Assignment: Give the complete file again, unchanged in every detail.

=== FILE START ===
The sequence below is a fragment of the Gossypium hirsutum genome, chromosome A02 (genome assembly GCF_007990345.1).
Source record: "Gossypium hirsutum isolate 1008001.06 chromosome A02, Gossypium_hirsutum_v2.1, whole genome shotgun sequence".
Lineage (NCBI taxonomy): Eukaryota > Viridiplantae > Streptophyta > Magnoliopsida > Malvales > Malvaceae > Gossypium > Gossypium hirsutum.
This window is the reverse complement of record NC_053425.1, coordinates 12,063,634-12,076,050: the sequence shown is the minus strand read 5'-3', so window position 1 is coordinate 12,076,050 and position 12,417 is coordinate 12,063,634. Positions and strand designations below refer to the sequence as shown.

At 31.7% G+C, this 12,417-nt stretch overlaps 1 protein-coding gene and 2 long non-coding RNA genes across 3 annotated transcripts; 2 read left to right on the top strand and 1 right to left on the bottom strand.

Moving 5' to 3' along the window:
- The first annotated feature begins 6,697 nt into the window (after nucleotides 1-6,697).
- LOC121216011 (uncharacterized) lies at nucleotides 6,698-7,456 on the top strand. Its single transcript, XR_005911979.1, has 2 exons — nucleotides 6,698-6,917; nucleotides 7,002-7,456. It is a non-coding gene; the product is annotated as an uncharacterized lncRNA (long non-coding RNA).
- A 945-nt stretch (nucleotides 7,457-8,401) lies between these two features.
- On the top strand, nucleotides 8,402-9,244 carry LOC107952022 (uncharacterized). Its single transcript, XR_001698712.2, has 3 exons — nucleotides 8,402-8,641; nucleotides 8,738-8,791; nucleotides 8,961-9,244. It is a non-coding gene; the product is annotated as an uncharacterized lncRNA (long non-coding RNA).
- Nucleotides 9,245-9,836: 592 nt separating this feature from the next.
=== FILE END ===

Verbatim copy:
The sequence below is a fragment of the Gossypium hirsutum genome, chromosome A02 (genome assembly GCF_007990345.1).
Source record: "Gossypium hirsutum isolate 1008001.06 chromosome A02, Gossypium_hirsutum_v2.1, whole genome shotgun sequence".
Lineage (NCBI taxonomy): Eukaryota > Viridiplantae > Streptophyta > Magnoliopsida > Malvales > Malvaceae > Gossypium > Gossypium hirsutum.
This window is the reverse complement of record NC_053425.1, coordinates 12,063,634-12,076,050: the sequence shown is the minus strand read 5'-3', so window position 1 is coordinate 12,076,050 and position 12,417 is coordinate 12,063,634. Positions and strand designations below refer to the sequence as shown.

At 31.7% G+C, this 12,417-nt stretch overlaps 1 protein-coding gene and 2 long non-coding RNA genes across 3 annotated transcripts; 2 read left to right on the top strand and 1 right to left on the bottom strand.

Moving 5' to 3' along the window:
- The first annotated feature begins 6,697 nt into the window (after nucleotides 1-6,697).
- LOC121216011 (uncharacterized) lies at nucleotides 6,698-7,456 on the top strand. Its single transcript, XR_005911979.1, has 2 exons — nucleotides 6,698-6,917; nucleotides 7,002-7,456. It is a non-coding gene; the product is annotated as an uncharacterized lncRNA (long non-coding RNA).
- A 945-nt stretch (nucleotides 7,457-8,401) lies between these two features.
- On the top strand, nucleotides 8,402-9,244 carry LOC107952022 (uncharacterized). Its single transcript, XR_001698712.2, has 3 exons — nucleotides 8,402-8,641; nucleotides 8,738-8,791; nucleotides 8,961-9,244. It is a non-coding gene; the product is annotated as an uncharacterized lncRNA (long non-coding RNA).
- Nucleotides 9,245-9,836: 592 nt separating this feature from the next.